Second interviewee says she is not protesting, she is distributing soup au cochon to ‘their’ SDF (SDF refers to those sans domicile fixe: homeless people).
Third interviewee says: “Pork is very good, only a stupid government like ours forbids free men and women to eat pork and to give food to people who are struggling… is it a crime to enjoying eating pork?”
One person standing on top of a car and speaking with a megaphone: “We are here because of the persecutions of those who are governing on behalf of the foreigners in our land.”
Fourth interviewee, a man with a white beard, is asked why have pork in the soup, his response: “Because it is impossible to take into consideration everyone’s particularities, we would not be able to use any meat at all since the Hindus are vegetarian for instance.”
Another person standing on the car (voice over): “We were raised eating soupe au cochon.”
Fifth interviewee, with hat, says: “Soupe au cochon is the traditional meal of the people of Gaulle and of European people in general. It is a way for us to support our friends who are struggling and to say ‘Fuck You’ (shit) to the invaders who do not eat pork.”
What piqued my interest in this story was not necessarily the controversy generated by the debate, much of which was couched in the legalities of free expression, social order, niceties of cultural tolerance or the ugliness of racist intolerance, rather, I was intrigued by the novelty of the activists’ oppositional cultural tactic, which deployed a poetic carnivalesque performance to inject toxic speech into the cauldron of the French debates on immigration and Frenchness. The creation of the soup kitchen, to which the mayor objected, also raised the question of the nature of the gift, which I trace here, through the classic essay on the gift economy in ‘primitive’ societies by Marcel Mauss (1872–1950). The concept of the gift refers not only to the giver, but the obligation of the giver to be a receiver as well. And vice versa. In other words, for the mayor of Paris, hospitality and generosity cannot be preceded by the hostility of exclusion, or imply an attack on the cultural traditions of other communities. To do so, he reasoned, is to poison the well of reciprocity on which cultural exchange and social recognition of difference are based. Kwame Anthony Appiah, in discussing cosmopolitanism, puts the issue underlying the responsibility of the gift in this way:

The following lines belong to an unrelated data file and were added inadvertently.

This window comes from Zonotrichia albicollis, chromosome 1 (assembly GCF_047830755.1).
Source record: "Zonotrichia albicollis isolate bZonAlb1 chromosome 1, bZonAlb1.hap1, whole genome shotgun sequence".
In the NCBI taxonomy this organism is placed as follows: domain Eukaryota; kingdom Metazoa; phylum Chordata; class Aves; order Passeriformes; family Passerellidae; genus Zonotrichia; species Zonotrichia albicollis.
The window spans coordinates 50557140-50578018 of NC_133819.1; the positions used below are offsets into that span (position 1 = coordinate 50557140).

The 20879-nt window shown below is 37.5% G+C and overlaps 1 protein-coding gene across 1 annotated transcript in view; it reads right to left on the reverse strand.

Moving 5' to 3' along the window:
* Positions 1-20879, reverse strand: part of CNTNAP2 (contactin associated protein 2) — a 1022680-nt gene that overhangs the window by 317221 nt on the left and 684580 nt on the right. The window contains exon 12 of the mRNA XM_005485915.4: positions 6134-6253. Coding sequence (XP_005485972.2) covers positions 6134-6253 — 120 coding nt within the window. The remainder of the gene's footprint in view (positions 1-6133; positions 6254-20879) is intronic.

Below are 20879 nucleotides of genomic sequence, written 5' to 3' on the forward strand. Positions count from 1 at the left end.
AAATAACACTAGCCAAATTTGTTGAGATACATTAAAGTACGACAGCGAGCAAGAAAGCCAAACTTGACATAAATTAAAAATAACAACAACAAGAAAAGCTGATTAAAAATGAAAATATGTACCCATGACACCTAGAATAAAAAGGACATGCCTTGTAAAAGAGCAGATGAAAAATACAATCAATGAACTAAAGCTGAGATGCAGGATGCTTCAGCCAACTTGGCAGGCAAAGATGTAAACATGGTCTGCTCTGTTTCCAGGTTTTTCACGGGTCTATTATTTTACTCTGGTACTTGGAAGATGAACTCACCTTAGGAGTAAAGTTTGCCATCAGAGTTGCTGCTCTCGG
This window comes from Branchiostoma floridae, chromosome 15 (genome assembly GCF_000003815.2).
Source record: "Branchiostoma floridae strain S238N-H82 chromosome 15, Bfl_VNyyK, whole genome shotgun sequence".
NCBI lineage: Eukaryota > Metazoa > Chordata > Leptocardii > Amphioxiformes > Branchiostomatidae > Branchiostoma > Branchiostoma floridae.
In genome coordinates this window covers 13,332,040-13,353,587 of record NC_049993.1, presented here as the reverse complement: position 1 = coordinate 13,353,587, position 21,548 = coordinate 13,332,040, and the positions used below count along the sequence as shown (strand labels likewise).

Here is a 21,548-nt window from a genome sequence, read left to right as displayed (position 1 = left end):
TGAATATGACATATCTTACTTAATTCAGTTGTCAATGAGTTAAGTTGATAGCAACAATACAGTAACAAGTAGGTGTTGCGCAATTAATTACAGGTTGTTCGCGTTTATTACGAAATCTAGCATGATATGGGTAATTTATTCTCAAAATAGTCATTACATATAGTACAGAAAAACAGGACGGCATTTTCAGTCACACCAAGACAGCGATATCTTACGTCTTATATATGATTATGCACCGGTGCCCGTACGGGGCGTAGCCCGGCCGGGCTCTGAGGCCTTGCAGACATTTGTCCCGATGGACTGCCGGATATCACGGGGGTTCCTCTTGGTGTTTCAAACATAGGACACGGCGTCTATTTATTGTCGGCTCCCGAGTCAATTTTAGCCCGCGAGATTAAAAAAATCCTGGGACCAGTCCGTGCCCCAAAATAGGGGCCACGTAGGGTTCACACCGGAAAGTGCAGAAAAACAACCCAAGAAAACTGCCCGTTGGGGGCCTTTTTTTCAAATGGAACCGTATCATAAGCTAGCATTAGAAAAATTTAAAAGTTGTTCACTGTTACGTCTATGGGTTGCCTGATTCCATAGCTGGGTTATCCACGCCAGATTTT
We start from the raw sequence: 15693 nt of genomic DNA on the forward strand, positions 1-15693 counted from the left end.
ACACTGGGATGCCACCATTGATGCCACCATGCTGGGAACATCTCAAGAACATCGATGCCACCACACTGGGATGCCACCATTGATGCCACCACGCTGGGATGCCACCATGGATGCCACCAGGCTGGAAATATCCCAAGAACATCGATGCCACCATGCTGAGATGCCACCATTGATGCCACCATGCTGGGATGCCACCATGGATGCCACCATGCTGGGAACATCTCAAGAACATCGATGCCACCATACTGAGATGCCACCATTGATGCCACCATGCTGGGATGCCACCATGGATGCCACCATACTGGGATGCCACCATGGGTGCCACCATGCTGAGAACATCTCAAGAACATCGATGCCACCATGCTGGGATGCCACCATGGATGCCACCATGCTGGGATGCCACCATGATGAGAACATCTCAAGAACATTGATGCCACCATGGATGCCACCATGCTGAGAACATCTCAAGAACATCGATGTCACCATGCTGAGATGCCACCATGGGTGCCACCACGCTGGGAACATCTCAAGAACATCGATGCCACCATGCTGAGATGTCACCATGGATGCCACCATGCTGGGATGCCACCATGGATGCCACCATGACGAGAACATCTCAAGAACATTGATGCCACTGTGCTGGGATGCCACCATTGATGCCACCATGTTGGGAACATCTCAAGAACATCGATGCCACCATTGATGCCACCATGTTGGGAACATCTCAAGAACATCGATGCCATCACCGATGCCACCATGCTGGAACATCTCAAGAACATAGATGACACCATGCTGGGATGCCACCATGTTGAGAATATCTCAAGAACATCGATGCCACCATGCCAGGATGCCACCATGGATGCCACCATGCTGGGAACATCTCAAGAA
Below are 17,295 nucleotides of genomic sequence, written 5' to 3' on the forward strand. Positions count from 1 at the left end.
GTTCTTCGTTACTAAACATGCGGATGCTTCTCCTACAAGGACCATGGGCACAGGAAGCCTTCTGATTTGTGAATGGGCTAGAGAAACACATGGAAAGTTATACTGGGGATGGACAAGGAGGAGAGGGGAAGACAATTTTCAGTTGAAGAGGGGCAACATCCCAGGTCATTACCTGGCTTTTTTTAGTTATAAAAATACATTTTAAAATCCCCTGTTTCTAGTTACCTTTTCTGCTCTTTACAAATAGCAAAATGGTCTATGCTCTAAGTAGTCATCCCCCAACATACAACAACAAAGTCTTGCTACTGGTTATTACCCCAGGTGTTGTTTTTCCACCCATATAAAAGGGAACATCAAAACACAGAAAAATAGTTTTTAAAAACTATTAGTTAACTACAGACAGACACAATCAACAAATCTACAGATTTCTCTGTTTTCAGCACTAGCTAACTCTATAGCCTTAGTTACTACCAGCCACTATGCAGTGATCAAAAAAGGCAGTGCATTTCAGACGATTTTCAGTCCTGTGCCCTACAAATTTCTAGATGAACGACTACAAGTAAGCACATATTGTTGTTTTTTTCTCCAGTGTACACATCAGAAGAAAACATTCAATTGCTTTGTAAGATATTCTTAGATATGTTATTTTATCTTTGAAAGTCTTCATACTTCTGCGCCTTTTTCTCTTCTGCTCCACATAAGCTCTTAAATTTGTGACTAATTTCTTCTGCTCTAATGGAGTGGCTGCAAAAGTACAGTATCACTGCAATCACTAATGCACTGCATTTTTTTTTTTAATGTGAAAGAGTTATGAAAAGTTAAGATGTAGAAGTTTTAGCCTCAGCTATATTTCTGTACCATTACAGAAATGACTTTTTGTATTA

There are two strands that intertwine the notion of cosmopolitanism. One idea is that we have obligations to others, obligations that stretch beyond those to whom we are related by the ties of kith and kin, or even the more formal ties of shared citizenship. The other is that we take seriously the value not just of human life but of particular human lives, which means taking an interest in the practices and beliefs that lend them significance.